Tiny Beaker Media: Ecology of Home

The island nation of Kiribati is mostly water. Over 30 atolls scattered across the Pacific, its people are fighting back a rising sea. They have one of the largest marine reserves in the world, the Phoenix Islands. It’s time to connect the people of Kiribati to their protected area, so they can see the value of their ocean resources and work to maintain both the Phoenix Islands and their home reefs on Tarawa.

 

How do you talk about marine conservation in a nation with scarce clean water? We need to link human health to their ecosystem health. The Kiribati government has started taking tourist trips to the Phoenix Islands, and there is talk of expanding local protected areas. The world is witnessing a political and ecological turning point for both the United States and Kiribati. Both governments are making big decisions about climate policy right now.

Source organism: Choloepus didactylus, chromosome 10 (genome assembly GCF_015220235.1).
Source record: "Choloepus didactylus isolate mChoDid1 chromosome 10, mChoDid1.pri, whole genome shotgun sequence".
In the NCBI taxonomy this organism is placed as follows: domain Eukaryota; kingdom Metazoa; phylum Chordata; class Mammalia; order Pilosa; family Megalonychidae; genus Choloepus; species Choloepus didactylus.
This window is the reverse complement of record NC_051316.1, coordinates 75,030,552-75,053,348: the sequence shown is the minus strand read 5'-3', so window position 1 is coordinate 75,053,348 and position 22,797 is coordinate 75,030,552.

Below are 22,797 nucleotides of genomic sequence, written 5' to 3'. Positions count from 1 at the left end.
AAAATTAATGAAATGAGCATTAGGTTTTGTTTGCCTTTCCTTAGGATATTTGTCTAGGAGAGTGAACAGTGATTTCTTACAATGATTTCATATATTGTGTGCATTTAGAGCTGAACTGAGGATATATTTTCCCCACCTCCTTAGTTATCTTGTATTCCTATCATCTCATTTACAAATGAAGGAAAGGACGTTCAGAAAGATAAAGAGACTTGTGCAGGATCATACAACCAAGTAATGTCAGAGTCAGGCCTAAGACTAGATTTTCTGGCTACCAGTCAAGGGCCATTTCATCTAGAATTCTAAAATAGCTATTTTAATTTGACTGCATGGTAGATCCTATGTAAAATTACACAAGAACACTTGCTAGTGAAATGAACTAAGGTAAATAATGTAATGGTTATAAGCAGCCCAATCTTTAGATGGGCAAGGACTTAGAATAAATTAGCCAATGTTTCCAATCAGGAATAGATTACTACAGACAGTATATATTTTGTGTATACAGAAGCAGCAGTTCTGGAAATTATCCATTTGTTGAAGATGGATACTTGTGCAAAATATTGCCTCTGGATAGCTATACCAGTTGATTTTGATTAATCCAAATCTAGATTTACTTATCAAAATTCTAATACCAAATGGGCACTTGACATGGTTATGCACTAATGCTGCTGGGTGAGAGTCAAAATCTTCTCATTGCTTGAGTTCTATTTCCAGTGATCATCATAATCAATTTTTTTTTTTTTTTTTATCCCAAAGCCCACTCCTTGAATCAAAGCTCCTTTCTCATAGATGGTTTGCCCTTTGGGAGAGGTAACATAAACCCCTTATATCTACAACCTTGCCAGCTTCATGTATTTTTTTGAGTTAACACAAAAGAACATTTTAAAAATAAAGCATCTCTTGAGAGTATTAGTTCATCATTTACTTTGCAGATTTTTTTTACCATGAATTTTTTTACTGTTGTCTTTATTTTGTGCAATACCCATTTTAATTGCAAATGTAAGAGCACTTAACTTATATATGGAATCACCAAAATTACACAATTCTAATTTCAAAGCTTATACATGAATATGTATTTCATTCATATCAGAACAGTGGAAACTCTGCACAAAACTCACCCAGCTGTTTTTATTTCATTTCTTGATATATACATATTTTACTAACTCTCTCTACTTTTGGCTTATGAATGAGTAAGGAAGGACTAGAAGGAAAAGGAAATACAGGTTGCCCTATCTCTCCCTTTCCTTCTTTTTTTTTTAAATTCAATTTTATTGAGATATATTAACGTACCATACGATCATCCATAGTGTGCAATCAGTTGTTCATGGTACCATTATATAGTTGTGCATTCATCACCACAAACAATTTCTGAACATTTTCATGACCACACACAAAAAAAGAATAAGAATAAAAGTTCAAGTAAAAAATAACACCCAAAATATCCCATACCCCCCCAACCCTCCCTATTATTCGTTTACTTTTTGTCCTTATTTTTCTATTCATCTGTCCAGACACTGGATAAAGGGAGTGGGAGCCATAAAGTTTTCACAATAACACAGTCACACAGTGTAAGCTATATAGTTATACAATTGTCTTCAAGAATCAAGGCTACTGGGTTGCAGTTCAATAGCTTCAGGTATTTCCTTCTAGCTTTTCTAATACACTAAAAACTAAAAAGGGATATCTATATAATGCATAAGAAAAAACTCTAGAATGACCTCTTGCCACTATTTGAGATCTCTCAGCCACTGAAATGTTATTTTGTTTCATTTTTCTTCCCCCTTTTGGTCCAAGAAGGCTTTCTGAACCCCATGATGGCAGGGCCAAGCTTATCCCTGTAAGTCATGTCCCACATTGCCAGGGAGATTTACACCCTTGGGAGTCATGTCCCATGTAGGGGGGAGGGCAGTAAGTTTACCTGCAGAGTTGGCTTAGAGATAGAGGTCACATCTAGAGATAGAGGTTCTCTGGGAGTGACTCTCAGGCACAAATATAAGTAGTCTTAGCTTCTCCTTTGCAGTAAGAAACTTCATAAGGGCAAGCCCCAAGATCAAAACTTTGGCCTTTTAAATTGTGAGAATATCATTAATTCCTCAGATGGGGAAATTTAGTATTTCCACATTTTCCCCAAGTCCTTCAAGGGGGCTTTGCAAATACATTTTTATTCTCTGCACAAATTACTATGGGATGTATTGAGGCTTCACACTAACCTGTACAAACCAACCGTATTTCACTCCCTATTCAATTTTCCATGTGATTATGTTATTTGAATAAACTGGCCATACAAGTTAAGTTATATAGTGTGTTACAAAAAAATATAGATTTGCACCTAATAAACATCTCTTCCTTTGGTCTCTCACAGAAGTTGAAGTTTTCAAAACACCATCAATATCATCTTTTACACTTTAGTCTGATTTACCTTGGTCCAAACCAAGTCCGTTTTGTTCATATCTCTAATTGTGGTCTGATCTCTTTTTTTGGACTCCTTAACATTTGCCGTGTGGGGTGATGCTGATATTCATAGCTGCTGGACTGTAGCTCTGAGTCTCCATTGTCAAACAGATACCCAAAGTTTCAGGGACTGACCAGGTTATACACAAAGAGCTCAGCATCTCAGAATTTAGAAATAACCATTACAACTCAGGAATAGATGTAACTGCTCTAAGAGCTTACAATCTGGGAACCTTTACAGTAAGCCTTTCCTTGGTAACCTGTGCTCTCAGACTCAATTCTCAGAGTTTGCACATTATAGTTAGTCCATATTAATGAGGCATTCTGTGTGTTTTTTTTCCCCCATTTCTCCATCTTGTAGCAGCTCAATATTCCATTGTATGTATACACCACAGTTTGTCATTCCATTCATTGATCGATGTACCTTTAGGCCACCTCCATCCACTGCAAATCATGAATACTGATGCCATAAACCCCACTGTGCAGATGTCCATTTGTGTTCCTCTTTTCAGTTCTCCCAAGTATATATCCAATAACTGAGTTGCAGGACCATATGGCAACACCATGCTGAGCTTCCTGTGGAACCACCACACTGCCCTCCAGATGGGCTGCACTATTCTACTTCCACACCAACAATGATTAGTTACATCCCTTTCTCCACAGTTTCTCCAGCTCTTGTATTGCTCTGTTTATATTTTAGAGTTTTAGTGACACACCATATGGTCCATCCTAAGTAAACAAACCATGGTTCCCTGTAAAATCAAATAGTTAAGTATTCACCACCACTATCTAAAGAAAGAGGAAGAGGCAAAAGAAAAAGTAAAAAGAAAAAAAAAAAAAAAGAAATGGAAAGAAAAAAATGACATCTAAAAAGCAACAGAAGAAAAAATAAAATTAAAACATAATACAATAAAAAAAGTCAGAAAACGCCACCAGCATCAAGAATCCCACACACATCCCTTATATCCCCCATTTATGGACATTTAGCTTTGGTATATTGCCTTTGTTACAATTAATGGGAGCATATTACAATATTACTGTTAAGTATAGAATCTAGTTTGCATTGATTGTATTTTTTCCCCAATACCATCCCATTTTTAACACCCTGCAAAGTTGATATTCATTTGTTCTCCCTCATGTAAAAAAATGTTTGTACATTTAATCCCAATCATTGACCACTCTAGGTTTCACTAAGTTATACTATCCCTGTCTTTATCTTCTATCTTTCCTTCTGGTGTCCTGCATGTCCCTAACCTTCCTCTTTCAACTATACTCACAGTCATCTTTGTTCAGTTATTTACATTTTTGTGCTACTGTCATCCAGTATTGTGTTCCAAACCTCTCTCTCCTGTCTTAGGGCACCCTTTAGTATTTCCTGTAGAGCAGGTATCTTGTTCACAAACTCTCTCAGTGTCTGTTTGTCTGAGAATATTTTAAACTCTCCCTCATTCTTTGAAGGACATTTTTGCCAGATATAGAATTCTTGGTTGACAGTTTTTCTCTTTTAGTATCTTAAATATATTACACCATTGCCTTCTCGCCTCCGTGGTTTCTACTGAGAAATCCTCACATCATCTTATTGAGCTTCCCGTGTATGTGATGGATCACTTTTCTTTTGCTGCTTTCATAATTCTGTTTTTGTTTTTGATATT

This film project tells the story of Tekateteke, an earnest, motivated student who traveled far from home to learn about coral reef conservation and help her people. Tekateteke is a Kiribatis millennial. She uses emojis on Facebook to send her love back to her remote island family. She braids flowers into her hair, sitting down to study for her economics exam. She will return home only after completing her Masters degree at Scripps Oceanography. The bold documentary will move beyond explaining science or promoting wild ocean spaces. The story connects an isolated island in urgent need with a world ignoring the consequences of climate change.

 

Tekateteke the team are working together to ensure the film respects her community and portrays the ocean conservation topics authentically. The team is interested in avoiding compassion fatigue on this issue by engaging audiences using humor. The strong conservation message will be embedded in a modern storytelling voice.


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